The SEC, which has played its football championship game in the Georgia Dome for two decades, is operating under the assumption that the marquee event will shift into the proposed new Falcons stadium in 2017.
“Assuming everything goes according to plan, we certainly have every expectation that we will just seamlessly move from the Dome to the new stadium,” SEC commissioner Mike Slive told The Atlanta Journal-Constitution.
The SEC’s contract with the Georgia Dome, most recently extended in February 2011, runs through the 2017 game. Coincidentally, that is the year the new stadium is slated to open and the Dome to close. The contract states that the SEC Championship game can be shifted into a stadium built to replace the Dome — provided the SEC finds the new facility acceptable.
The Georgia World Congress Center Authority, which runs the Dome, and the SEC also have had discussions about extending the contract to keep the game in Atlanta beyond 2017. Neither party would comment on those talks. Asked if the SEC expects to complete an extension, Slive said only: “We like Atlanta.”
The SEC, which has not expressed dissatisfaction with the Dome, has been kept informed of new-stadium developments over the past year by the GWCCA and has had input into plans.
The AJC obtained, under the Georgia Open Records Act, a two-page list of “requirements and recommendations” for the proposed stadium submitted by the SEC to the GWCCA. Among the items on the SEC’s list:
- A minimum seating capacity for the SEC Championship game of 75,000, including temporary seats.
- “SEC to have control over retractable roof” for the game.
- “Prohibition on NFL games played in (the) stadium on Thursday preceding the SEC Championship game.”
- A 360-degree “ribbon” video board in the seating bowl.
- “If naming rights of the facility are considered, the SEC would request that such sponsor be in good taste — i.e. no alcohol, tobacco, gambling or potentially offensive entities.”
The Atlanta City Council, the GWCCA and the city’s development authority approved a series of agreements in March and April that call for Atlanta hotel-motel taxes to partly fund the stadium. Watchdog group Common Cause Georgia has announced plans for a petition drive in an effort to put public funding of the stadium to a referendum on the city’s November ballot.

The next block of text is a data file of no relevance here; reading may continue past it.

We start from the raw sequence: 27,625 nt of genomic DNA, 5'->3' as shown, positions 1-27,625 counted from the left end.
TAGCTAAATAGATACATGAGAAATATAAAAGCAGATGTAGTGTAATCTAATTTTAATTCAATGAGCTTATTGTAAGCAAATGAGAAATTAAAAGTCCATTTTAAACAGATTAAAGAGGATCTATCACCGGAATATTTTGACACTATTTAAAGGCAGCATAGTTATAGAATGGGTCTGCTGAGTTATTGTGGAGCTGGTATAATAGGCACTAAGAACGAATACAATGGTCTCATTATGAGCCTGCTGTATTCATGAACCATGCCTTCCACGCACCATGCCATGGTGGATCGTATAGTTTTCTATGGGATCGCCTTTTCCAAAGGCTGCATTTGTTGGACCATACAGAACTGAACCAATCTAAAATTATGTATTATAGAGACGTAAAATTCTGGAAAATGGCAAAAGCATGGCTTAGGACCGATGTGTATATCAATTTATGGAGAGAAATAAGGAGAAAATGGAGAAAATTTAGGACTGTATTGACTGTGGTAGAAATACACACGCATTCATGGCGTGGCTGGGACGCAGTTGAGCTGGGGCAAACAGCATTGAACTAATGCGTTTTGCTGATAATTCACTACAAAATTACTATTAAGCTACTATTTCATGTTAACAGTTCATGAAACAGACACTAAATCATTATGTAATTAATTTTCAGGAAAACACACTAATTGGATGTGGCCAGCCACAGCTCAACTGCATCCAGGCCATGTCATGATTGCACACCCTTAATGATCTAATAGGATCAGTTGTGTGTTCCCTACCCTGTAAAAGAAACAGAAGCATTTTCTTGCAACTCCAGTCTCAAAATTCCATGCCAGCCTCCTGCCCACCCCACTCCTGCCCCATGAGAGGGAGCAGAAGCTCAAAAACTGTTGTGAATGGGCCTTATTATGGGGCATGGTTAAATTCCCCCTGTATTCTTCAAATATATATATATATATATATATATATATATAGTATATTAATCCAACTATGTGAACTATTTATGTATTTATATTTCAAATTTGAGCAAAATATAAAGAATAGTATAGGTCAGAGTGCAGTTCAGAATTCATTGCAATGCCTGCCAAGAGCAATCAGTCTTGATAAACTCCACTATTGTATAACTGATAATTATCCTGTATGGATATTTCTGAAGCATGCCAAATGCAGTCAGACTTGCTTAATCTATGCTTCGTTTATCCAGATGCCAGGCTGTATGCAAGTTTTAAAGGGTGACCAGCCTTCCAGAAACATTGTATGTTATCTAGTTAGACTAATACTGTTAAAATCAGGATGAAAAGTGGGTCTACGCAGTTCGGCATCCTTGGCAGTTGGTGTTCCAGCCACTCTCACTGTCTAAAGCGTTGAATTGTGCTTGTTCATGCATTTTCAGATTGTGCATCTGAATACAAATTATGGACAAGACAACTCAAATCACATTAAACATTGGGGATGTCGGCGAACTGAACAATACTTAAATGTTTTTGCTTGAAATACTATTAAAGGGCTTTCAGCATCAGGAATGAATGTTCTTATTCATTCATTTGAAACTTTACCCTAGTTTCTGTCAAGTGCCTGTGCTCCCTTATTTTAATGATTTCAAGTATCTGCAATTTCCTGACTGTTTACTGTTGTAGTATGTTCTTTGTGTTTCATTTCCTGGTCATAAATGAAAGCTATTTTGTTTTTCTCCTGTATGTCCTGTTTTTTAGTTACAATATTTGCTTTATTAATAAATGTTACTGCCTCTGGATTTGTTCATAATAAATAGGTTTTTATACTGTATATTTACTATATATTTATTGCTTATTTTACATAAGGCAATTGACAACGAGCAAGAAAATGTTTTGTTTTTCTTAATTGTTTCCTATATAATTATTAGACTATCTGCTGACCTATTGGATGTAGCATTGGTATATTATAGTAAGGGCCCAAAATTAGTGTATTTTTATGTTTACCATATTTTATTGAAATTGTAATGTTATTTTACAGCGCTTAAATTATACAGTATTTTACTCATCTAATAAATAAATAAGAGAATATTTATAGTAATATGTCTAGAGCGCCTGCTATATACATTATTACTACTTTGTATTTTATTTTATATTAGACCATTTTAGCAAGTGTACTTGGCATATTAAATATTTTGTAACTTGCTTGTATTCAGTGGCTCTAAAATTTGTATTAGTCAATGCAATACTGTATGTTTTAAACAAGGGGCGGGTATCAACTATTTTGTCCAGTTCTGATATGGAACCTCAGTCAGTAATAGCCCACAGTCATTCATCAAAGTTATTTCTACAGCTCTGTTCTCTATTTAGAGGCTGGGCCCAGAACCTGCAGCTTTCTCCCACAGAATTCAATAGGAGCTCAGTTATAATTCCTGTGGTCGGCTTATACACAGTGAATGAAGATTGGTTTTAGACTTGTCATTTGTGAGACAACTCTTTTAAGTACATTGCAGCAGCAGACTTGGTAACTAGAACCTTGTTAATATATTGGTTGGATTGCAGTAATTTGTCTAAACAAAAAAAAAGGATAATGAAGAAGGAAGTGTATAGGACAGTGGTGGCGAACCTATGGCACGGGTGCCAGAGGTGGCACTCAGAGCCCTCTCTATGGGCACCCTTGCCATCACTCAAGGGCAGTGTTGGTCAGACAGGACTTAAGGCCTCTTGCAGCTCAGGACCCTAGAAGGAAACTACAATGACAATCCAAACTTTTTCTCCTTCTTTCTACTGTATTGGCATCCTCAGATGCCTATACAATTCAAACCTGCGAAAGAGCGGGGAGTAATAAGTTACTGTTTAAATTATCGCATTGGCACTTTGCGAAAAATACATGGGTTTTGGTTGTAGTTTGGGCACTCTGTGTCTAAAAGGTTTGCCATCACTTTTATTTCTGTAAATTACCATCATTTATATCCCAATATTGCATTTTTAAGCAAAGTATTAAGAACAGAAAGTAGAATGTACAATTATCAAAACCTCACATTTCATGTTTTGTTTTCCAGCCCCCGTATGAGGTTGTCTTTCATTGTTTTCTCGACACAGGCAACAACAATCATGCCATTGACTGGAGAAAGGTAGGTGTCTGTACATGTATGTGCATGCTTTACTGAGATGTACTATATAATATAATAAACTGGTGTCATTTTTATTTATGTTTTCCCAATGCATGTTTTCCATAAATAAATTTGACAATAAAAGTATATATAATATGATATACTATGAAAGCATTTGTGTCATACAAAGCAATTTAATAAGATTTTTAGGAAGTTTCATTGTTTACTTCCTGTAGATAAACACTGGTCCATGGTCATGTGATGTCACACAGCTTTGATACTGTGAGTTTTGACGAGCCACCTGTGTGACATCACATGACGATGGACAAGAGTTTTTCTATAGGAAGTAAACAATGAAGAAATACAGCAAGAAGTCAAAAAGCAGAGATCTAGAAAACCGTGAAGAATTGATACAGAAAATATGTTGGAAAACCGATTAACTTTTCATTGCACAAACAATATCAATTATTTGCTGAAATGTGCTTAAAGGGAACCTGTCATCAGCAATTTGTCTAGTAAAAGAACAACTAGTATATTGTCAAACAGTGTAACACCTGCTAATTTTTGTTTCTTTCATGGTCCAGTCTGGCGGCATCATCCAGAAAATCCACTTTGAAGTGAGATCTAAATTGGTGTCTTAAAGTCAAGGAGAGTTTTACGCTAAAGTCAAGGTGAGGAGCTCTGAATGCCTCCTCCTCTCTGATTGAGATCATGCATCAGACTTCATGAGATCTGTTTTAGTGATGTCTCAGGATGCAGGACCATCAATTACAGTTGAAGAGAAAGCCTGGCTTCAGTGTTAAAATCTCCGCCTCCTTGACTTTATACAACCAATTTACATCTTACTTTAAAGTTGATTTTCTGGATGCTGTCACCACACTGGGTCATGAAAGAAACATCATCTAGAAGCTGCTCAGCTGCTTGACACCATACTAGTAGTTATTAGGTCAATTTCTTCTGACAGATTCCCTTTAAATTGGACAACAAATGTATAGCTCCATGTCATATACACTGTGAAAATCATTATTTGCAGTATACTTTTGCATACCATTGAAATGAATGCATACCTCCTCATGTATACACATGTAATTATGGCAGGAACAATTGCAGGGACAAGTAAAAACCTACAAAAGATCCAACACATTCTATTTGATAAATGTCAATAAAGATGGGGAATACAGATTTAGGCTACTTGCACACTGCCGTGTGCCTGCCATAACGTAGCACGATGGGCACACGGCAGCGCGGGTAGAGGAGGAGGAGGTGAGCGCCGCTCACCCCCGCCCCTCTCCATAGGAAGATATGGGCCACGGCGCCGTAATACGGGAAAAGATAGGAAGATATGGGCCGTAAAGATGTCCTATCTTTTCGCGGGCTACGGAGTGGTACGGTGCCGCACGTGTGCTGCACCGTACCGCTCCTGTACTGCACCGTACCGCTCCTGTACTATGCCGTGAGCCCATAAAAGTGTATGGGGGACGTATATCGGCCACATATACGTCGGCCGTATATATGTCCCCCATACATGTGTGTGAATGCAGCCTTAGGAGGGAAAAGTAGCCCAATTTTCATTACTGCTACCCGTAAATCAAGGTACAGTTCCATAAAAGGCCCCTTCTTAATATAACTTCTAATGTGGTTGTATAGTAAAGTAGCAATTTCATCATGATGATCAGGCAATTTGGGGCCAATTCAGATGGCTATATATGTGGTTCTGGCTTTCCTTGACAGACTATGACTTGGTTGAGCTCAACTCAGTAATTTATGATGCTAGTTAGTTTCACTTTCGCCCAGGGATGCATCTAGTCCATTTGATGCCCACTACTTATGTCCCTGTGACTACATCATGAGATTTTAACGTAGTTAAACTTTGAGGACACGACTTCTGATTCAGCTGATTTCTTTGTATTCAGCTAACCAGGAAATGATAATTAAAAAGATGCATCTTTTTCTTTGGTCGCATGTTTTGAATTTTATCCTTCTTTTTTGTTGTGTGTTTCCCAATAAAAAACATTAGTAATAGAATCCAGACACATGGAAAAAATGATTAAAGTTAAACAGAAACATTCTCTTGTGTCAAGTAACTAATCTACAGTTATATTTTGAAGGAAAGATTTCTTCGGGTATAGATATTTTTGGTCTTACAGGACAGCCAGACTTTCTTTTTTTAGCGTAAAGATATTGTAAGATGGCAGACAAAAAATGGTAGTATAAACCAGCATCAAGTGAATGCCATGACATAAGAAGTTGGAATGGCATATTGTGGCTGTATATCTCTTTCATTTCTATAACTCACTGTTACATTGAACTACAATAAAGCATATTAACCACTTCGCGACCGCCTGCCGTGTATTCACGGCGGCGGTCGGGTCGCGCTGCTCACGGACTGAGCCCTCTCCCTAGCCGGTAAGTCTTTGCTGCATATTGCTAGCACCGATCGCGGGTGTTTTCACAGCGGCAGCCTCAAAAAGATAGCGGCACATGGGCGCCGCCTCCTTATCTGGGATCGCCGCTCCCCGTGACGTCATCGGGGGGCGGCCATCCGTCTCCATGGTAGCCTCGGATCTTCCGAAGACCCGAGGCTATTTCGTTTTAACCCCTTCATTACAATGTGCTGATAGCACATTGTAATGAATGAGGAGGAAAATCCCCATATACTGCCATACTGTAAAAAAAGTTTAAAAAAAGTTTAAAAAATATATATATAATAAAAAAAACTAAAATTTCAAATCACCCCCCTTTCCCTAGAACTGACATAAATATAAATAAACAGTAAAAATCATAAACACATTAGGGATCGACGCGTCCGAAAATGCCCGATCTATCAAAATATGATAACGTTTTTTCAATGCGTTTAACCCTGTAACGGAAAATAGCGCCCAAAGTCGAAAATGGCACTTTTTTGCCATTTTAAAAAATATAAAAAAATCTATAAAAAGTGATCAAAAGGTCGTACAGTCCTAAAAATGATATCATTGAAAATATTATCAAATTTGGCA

At the SEC spring meetings last week, Slive several times referred to Atlanta as the “permanent” home of the league’s football championship game. He cited the game’s success as the impetus for SEC athletic directors’ unanimous vote to seek a regular home for the league’s men’s basketball tournament.
“I think our athletic directors began to think about football and how successful we’ve been by going to Atlanta every year,” Slive said. “People get comfortable. They know when it is; they know where it is; they know where they’re going to stay; they know what they’re going to eat; they know where the seats are.”
Although the GWCCA, a state agency, would own the new Atlanta stadium, the Falcons would run it. However, a provision in the stadium deal between the Falcons and the GWCCA is designed to ensure that events such as the SEC Championship game would continue to function in a new facility largely as they do in the Dome.
According to the agreement, the GWCCA would continue to manage “Georgia Dome legacy events” — 15 non-Falcons events, including the SEC game, that are regularly held in the Dome and are expected to move into the new stadium. The GWCCA would “maintain and control the primary relationships” with those events’ organizations, would “manage and direct” the staging and production of the events, and would negotiate contracts for them, according to the agreement.
Other Georgia Dome legacy events include the Chick-fil-A Bowl and Kickoff games, the Atlanta Football Classic, and Georgia State and Georgia High School Association football games.